Gallardo agreed Thursday to a $30.1 million, five-year deal that could be worth $42.5 million over six seasons. The agreement covers the right-hander's arbitration-eligible years and the first season after he would have become a free agent.
"It hasn't really settled into me yet because I'm just that type of guy, I kind of try not to show too much emotion," the 24-year-old Gallardo said. "But it's great."
Gallardo was Milwaukee's opening day starter on Monday and took the loss. But in many ways, he's long been the leader of the pitching staff by the example he sets.
"Having what we consider an ace of a staff, a No. 1 guy, tied up, it's going to make the offseason [easier]," general manager Doug Melvin said. "In the offseason, you're always trying to fill holes. With good health, this is one hole we don't have to worry about for a few years."
Gallardo receives a $1.25 million signing bonus: $500,000 payable when the contract is approved by Major League Baseball, $500,000 on July 15 and $250,000 on Nov. 15. He gets salaries of $500,000 this year, $3.25 million next season, $5.5 million in 2012, $7.75 million in 2013 and $11.25 million in 2014. Milwaukee holds a $13 million option for 2015 with a $600,000 buyout.
Gallardo could void the option if he accumulates six points under a system in which he earns five points for winning a Cy Young Award, three points for finishing second in voting and one point for finishing third.
He has a full no-trade provision through the 2012 season. After that, he can select 10 teams he cannot be dealt to without his consent.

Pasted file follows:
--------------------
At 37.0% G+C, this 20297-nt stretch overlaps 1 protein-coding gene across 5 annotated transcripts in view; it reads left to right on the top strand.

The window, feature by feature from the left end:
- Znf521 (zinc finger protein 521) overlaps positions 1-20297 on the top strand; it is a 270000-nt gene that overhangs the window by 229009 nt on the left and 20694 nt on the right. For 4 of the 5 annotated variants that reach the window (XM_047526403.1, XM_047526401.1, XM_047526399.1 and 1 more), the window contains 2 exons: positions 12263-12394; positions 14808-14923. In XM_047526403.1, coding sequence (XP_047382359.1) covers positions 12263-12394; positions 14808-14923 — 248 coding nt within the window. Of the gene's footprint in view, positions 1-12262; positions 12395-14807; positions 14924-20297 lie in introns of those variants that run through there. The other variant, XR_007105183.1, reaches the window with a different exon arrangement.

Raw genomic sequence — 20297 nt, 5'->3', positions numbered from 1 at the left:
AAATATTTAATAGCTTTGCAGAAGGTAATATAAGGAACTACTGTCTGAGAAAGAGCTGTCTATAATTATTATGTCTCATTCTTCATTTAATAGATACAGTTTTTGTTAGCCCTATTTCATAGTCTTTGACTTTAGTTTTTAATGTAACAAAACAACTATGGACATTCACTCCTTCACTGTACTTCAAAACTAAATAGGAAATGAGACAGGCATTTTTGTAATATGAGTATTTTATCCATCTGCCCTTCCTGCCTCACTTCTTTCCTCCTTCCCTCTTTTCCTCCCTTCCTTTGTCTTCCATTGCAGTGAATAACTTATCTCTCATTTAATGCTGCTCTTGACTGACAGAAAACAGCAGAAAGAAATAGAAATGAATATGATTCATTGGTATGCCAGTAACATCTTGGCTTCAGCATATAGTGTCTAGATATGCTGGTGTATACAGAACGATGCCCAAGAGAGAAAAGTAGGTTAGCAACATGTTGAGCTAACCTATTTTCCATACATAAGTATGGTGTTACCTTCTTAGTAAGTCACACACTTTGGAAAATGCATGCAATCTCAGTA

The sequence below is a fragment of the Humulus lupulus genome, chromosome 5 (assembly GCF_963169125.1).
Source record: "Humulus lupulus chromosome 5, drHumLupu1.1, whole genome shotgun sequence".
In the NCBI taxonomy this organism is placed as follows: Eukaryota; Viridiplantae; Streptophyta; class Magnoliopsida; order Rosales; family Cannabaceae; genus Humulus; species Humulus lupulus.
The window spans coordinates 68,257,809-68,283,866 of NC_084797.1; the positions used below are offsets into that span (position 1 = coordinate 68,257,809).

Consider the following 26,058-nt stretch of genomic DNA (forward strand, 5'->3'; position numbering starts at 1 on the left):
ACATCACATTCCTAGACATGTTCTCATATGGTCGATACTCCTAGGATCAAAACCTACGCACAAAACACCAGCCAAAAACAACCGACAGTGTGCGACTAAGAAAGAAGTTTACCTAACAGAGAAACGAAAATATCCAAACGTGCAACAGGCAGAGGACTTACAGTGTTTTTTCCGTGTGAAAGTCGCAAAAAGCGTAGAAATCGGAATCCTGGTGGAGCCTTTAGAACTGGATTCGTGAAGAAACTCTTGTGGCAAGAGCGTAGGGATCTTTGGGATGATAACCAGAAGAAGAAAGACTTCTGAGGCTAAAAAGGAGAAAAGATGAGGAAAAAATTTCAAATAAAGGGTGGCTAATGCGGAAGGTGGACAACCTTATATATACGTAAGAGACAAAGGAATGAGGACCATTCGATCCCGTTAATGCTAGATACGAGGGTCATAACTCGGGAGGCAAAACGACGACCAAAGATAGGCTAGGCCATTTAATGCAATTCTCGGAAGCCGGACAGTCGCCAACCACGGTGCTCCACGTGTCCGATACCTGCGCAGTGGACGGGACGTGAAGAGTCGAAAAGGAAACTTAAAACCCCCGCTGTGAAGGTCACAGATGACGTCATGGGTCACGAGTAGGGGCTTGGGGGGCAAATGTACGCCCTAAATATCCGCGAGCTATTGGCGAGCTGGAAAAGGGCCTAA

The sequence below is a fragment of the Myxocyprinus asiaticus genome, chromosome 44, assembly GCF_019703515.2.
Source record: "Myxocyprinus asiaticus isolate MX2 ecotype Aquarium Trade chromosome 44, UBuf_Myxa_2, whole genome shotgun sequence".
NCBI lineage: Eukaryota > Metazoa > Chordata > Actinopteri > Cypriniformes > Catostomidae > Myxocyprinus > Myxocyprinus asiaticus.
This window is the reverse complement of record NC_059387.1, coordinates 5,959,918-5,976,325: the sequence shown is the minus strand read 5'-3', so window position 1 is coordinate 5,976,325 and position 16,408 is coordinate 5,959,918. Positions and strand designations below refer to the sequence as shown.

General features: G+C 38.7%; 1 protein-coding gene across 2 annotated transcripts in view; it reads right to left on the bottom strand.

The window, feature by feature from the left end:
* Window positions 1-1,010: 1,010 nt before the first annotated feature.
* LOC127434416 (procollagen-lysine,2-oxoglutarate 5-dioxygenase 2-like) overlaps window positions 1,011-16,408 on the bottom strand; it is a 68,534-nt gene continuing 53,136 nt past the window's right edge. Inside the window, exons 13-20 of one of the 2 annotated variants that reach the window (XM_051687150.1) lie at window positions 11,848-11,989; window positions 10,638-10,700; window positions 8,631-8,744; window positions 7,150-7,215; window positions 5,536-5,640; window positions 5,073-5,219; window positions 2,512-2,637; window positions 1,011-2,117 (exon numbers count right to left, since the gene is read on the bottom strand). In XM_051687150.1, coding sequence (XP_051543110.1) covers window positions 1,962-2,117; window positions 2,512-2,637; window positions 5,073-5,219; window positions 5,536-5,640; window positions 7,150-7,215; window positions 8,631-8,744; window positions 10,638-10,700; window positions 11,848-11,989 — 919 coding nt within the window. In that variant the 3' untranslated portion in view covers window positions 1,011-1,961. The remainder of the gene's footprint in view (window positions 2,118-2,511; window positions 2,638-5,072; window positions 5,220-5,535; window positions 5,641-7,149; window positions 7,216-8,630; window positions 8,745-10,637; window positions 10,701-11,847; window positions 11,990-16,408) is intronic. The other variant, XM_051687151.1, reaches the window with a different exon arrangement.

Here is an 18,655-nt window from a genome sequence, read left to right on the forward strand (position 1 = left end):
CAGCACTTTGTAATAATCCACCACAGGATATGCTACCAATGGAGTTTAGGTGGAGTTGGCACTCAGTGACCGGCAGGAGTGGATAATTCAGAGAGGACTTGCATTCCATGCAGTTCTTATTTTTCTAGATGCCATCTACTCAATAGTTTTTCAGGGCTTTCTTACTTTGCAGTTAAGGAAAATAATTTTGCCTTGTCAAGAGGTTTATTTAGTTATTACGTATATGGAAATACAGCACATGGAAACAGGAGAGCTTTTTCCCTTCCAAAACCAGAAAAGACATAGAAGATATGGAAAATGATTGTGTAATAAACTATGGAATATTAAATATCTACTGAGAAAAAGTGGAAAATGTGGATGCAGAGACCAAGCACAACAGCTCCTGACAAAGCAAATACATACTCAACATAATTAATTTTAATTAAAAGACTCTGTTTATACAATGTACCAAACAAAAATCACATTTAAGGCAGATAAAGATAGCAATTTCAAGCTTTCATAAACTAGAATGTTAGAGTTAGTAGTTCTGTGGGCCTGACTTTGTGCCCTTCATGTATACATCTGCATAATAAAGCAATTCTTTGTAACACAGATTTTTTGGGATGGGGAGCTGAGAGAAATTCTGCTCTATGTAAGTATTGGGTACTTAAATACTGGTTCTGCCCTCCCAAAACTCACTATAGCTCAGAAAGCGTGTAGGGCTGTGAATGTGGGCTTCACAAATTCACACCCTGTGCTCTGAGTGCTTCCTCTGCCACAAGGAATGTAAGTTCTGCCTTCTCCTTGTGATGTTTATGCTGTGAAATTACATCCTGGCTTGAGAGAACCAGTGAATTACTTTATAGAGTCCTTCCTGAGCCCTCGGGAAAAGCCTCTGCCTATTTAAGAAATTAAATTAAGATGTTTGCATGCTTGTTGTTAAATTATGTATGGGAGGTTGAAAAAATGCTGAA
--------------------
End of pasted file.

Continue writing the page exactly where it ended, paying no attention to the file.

"I think the rest of his teammates feel like when he's out there pitching, this is going to be a 'W," manager Ken Macha said. "I like what I've seen so far."
Gallardo's agreement replaced a one-year contract that Milwaukee had renewed for $450,000 last month. While sometimes renewals cause acrimony, both sides said that they were working toward a long-term deal beginning as far back as last season.
"We think it's a huge signing for our organization to be able to have Yovani tied up for the number of years," said assistant GM Gord Ash, who handles negotiations.
The latest long-term contract means the Brewers now have their top two starters set for the next three years including this season to go along with All-Star Ryan Braun, who is signed through 2015. The club is also talking with Prince Fielder on an extension, but Melvin has been very cautious when discussing anything about those negotiations.
"We've said all along we'd like to have Prince here, too, over the long haul and Prince has indicated he'd like to be here," Melvin said. "Between those two statements, there's a lot of negotiating going on. That's about all I can say at this point."
With Randy Wolf ($29.75 million, three years) and Doug Davis ($5.25 million, one year), the Brewers have committed $65.1 million since the end of last season on upgrading their starting rotation that finished with a majors-worst 5.37 ERA last year.
Gallardo was a second-round pick in 2004 with the Brewers and went 13-12 with a 3.73 ERA and 204 strikeouts in 30 starts last season. He missed all but four starts in 2008 with a torn ligament in his right knee after starting the year on the disabled list with torn cartilage in his left one.
As Gallardo pitched well last season despite his average-looking record and proved he was healthy throughout, the Brewers expanded their offer.
"It's just a good feeling," Gallardo said. "Any ballplayer can say once they get certain things, contract extensions, you're able to relax a bit more, go out there, have fun and enjoy the game. And more than anything, just go out there and pitch."